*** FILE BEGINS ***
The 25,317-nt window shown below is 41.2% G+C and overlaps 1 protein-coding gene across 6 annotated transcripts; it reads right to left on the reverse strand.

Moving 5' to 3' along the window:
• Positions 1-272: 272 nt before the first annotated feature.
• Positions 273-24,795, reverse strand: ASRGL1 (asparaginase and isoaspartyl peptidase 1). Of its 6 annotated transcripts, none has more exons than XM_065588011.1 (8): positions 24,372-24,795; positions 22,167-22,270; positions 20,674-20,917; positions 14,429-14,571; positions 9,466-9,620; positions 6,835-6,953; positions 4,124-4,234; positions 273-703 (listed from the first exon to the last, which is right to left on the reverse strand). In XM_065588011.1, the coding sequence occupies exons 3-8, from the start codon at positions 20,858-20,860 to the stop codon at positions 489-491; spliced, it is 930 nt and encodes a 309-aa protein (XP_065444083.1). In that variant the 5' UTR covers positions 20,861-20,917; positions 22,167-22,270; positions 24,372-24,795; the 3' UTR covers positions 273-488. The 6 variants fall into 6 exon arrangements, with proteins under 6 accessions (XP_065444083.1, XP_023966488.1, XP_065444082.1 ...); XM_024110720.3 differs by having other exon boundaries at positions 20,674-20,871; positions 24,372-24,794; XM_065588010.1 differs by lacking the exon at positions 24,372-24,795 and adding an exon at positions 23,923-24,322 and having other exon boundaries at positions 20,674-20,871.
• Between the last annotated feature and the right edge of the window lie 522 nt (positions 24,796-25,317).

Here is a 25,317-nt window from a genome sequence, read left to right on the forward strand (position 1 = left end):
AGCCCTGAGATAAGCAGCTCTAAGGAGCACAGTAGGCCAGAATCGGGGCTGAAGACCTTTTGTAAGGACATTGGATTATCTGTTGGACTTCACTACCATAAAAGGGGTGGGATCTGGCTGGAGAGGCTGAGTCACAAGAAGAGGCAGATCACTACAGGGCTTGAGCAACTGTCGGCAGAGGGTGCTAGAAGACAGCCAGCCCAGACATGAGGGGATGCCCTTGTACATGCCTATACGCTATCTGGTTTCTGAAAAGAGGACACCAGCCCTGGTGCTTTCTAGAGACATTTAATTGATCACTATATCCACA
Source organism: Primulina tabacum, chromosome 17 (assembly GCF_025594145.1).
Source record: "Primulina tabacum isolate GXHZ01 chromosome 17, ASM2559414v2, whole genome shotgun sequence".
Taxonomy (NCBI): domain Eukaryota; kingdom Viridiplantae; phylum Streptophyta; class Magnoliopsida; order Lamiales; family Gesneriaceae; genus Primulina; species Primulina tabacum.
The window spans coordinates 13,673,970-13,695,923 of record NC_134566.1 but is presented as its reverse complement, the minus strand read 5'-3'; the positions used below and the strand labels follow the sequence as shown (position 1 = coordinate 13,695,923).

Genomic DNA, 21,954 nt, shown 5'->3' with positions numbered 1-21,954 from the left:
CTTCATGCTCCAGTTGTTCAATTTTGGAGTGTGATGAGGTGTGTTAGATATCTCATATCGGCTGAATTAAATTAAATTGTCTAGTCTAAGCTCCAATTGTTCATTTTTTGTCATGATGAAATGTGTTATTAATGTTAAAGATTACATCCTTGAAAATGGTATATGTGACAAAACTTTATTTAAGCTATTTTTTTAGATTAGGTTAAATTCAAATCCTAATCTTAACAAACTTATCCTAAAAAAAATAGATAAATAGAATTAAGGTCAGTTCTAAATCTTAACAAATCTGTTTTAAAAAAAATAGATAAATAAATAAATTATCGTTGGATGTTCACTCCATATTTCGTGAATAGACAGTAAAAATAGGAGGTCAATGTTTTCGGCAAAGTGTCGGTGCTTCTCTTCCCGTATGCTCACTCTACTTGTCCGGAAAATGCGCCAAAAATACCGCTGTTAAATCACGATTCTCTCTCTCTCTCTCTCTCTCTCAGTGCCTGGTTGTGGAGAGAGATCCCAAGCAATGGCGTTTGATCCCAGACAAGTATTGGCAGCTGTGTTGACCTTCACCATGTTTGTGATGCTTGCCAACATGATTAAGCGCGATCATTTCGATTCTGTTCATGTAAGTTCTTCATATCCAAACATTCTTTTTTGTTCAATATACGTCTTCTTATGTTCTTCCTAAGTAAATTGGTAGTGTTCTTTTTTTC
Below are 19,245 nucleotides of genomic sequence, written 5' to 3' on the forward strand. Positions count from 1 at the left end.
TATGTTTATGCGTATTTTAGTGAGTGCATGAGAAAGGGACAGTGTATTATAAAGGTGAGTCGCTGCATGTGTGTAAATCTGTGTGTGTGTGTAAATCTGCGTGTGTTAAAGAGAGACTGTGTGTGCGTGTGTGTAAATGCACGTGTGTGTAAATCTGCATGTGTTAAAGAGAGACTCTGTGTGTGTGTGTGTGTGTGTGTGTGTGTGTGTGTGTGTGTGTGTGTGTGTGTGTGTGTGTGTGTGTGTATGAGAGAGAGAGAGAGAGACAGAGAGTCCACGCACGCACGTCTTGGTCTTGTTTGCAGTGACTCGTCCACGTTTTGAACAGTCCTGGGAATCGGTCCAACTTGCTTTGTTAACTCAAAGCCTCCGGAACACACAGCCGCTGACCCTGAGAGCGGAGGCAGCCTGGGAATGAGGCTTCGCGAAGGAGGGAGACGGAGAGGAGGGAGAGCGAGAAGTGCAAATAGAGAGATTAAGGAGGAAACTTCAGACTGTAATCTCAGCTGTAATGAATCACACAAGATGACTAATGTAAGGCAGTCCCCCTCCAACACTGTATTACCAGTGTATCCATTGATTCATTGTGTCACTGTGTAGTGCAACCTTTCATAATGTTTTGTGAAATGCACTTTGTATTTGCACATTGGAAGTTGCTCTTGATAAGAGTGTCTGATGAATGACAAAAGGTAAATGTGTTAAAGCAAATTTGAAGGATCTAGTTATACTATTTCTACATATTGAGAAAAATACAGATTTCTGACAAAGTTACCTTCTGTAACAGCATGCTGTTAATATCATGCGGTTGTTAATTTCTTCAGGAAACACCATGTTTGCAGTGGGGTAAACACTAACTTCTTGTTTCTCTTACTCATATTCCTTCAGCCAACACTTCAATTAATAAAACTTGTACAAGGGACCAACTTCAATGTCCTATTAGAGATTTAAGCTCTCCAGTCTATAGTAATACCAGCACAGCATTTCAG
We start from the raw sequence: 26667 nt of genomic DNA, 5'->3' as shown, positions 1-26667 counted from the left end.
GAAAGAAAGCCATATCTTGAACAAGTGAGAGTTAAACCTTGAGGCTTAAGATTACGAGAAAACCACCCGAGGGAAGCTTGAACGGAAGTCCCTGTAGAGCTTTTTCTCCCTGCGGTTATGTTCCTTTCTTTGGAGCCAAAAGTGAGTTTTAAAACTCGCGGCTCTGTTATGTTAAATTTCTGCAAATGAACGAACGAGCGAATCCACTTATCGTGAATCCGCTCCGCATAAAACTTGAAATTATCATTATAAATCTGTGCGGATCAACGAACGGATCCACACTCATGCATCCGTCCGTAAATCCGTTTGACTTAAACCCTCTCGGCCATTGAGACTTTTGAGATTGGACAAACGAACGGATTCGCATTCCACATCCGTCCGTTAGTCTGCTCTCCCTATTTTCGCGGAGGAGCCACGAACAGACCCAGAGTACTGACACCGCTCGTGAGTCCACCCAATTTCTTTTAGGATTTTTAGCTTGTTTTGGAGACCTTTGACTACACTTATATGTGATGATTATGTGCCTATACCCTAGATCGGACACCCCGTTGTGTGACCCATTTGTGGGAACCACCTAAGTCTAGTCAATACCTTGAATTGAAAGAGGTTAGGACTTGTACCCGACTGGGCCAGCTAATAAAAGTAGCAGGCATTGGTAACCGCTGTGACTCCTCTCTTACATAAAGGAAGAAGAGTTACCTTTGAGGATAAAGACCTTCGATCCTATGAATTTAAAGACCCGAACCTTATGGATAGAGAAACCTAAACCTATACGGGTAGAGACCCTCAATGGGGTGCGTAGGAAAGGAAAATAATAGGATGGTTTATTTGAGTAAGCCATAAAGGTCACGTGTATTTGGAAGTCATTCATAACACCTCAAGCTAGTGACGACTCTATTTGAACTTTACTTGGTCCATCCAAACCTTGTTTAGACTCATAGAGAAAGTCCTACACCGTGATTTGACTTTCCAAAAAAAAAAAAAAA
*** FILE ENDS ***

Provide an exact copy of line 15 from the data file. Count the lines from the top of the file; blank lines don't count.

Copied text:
TATGTTTATGCGTATTTTAGTGAGTGCATGAGAAAGGGACAGTGTATTATAAAGGTGAGTCGCTGCATGTGTGTAAATCTGTGTGTGTGTGTAAATCTGCGTGTGTTAAAGAGAGACTGTGTGTGCGTGTGTGTAAATGCACGTGTGTGTAAATCTGCATGTGTTAAAGAGAGACTCTGTGTGTGTGTGTGTGTGTGTGTGTGTGTGTGTGTGTGTGTGTGTGTGTGTGTGTGTGTGTGTGTGTGTATGAGAGAGAGAGAGAGAGACAGAGAGTCCACGCACGCACGTCTTGGTCTTGTTTGCAGTGACTCGTCCACGTTTTGAACAGTCCTGGGAATCGGTCCAACTTGCTTTGTTAACTCAAAGCCTCCGGAACACACAGCCGCTGACCCTGAGAGCGGAGGCAGCCTGGGAATGAGGCTTCGCGAAGGAGGGAGACGGAGAGGAGGGAGAGCGAGAAGTGCAAATAGAGAGATTAAGGAGGAAACTTCAGACTGTAATCTCAGCTGTAATGAATCACACAAGATGACTAATGTAAGGCAGTCCCCCTCCAACACTGTATTACCAGTGTATCCATTGATTCATTGTGTCACTGTGTAGTGCAACCTTTCATAATGTTTTGTGAAATGCACTTTGTATTTGCACATTGGAAGTTGCTCTTGATAAGAGTGTCTGATGAATGACAAAAGGTAAATGTGTTAAAGCAAATTTGAAGGATCTAGTTATACTATTTCTACATATTGAGAAAAATACAGATTTCTGACAAAGTTACCTTCTGTAACAGCATGCTGTTAATATCATGCGGTTGTTAATTTCTTCAGGAAACACCATGTTTGCAGTGGGGTAAACACTAACTTCTTGTTTCTCTTACTCATATTCCTTCAGCCAACACTTCAATTAATAAAACTTGTACAAGGGACCAACTTCAATGTCCTATTAGAGATTTAAGCTCTCCAGTCTATAGTAATACCAGCACAGCATTTCAG